Have you watched the best movie of the year yet? Well if you don’t know what I’m getting at, I’m not going to drag this out. It’s time to sit down and enjoy Captain America: Civil War.

 

 

 

Captain America: Civil War (2016)

Cast: Chris Evans, Robert Downey Jr., Scarlett Johansson, Sebastian Stan, Anthony Mackie, Don Cheadle, Jeremy Renner, Chadwick Boseman, Paul Bettany, Elizabeth Olsen, Paul Rudd, Emily VanCamp, Tom Holland, Daniel Bruhl, Frank Grillo
Director(s): Anthony Russo, Joseph V. Russo
released on blu-ray September 13, 2016
********* 10/10

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IMDB: 8.1
Rotten Tomatoes: 90%, Audience Score 90%
The Guardian: ****/*****

The Russo brothers conduct most of their work in film as a team, whether it’s directing (Welcome to Collinwood, You, Me and Dupree, Captain America: The Winter Soldier, Captain America: Civil War, Avengers: Infinity War Part 1, and Avengers: Infinity War Part 2) producing, writing, acting, or in post-production. Also it’s kinda weird for me to put You, Me and Dupree down. Though they did have a major hand in directing both Arrested Development and Community, two of my favourite television shows.

It’s going to be challenging for me writing about this movie without pouring out my soul and spilling over the edges of the screen. I will say this as a preface. This is my favourite Marvel movie so far, and it is based on my favourite Marvel story of all time, so it’s really important for me to remain unbiased in my feedback.

I loved this movie. And I think it’s pretty fair to say “spoiler alert.” It features my all-time favourite superhero done right for the first time. Spider-Man is played by Tom Holland and he does such a great job of filling the shoes of someone who has incredible powers, a moral compass, but no idea of what to do with his abilities. He rambles on during the major ensemble fight of the movie, he stutters over his words in trying to keep secrets from Aunt May. Tom Holland was born to play Peter Parker.

The plot of the movie is fairly simple, Bucky Barnes (Sebastian Stan) was operating as a literal sleeper agent for Hydra ever since the 1940s, and in the 1990s he intercepted a case of super-soldier serum from the Starks, killing them in the process.

In present day, a team of the Avengers are working to find Brock Rumlow (Frank Grillo). Rumlow blows himself up, hoping to kill Captain America (Chris Evans), but Wanda Maximoff (Elizabeth Olsen) contains the blast, throwing it in the air and accidentally kills several Wakandan emissaries.

The UN decides that the Avengers need to be put in check because of the events in Lagos and previous events in New York, Washington DC, and Sokovia. And Iron Man (Robert Downey Jr.) is leading the charge, especially after he is confronted by a mother who lost her son during their mission to stop Ultron a year earlier in Sokovia.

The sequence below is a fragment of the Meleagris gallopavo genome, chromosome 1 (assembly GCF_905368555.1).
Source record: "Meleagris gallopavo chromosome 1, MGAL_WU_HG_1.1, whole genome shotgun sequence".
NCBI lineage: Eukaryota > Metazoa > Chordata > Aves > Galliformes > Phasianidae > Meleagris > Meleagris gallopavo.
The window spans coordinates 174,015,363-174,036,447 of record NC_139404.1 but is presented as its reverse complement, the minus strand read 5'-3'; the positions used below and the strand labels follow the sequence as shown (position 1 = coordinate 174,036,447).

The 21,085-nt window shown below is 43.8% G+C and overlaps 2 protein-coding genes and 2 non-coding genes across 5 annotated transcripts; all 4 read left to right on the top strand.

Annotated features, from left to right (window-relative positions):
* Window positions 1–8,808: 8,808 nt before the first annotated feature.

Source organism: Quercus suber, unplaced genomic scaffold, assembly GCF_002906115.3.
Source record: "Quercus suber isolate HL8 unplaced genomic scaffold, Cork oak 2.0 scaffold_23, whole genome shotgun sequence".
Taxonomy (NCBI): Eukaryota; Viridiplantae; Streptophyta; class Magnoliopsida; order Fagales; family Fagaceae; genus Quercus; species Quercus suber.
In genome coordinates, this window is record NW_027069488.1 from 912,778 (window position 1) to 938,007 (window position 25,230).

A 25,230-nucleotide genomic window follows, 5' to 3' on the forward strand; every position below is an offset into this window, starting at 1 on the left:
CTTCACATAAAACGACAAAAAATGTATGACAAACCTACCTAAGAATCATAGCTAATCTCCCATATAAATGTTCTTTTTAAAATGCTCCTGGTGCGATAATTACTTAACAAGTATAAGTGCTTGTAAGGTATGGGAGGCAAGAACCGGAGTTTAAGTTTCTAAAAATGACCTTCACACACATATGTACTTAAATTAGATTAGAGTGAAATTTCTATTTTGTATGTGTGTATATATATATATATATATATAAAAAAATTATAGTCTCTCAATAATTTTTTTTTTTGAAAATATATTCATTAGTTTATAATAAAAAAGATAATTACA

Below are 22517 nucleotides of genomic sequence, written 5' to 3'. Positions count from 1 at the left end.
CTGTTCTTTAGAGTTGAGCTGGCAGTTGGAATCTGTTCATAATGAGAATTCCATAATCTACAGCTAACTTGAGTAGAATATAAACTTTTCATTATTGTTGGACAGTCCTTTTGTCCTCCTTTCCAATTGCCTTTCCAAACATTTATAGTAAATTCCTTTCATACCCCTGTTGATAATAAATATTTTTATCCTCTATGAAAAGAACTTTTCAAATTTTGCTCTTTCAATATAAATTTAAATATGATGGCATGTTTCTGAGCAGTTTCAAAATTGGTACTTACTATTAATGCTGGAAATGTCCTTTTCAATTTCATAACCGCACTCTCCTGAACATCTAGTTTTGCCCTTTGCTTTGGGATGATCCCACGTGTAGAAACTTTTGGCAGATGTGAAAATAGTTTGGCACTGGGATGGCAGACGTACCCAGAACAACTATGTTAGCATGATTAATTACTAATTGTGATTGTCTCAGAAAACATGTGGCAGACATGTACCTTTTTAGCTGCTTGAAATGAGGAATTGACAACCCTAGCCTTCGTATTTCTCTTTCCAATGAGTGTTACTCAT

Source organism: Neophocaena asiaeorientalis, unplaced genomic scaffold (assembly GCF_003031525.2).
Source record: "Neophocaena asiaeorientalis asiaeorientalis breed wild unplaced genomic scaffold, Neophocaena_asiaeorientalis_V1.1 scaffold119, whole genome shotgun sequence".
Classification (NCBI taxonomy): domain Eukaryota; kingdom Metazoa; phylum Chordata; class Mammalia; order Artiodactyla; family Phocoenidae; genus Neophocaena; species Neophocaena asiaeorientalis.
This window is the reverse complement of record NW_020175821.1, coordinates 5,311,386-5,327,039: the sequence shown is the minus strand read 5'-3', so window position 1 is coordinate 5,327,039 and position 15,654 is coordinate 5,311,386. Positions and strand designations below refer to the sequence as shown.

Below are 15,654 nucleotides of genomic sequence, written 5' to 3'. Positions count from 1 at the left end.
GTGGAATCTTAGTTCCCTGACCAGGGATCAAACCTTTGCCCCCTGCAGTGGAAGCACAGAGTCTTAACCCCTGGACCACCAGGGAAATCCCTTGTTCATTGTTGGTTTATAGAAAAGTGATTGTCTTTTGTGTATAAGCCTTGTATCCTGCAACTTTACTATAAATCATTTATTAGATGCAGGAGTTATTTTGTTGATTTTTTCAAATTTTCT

Because Cap had dealt with the infiltration of SHIELD by Hydra agents previously, he doesn’t believe that this is the right decision. Eventually Cap and Iron Man come to blows because of this difference of opinion, building their own teams of heroes. Especially the Black Panther (Chadwick Boseman), who goes on a mission of revenge after his father King T’Chaka of Wakanda is murdered during a bomb blast triggered during the UN Sokovia accords session. The world thinks the Winter Soldier did it, and Captain America wants to bring in his friend, but against UN oversight.

The events turn out to be orchestrated by Colonel Helmut Zemo, a Sokovian who lost his whole family during the events of the Age of Ultron. He wanted to break up the Avengers from the inside, and worked to get Barnes, Cap, and Iron Man in the same room. Only revealing that Barnes murdered the Starks at the last moments of the film. A fantastic twist that still haunts me after three viewings.

 

Pros: This movie has it all. Action, drama, humour, a great plot, incredible cameos that never feel full, deep connections, and even some references to the Russo brothers previous work.

Cons: There aren’t any. Just kidding. In some ways it feels like a build-up to the next Avengers movie, but all of the movies feel that way upon deeper inspection.

Runtime: 2 hours 27 minutes

Points of Interest: The film lines up rather nicely with the 75th anniversary of Captain America. And 10 years ago, the original Civil War comic book came out. It’s also the Black Panther’s 50th anniversary.

This movie is entertaining throughout it’s long screen time. I barely notice the time fly by as I watch the spectacle unfold. And even when it gets introspective, nay, especially when it gets introspective, you can’t help but become engrossed by the characters. My heart actually breaks when Tony says “I don’t care, he killed my mom.” The Russo brothers have an incredible ability to balance drama with everything else.

 

 

 

Dear readers, do yourself a favour, run, don’t walk to your nearest major retailer or go online and get yourself a digital copy of this movie. I don’t think Marvel is going to do much better than this. We’ve reached the apex of the MCU and it was glorious.

Tim!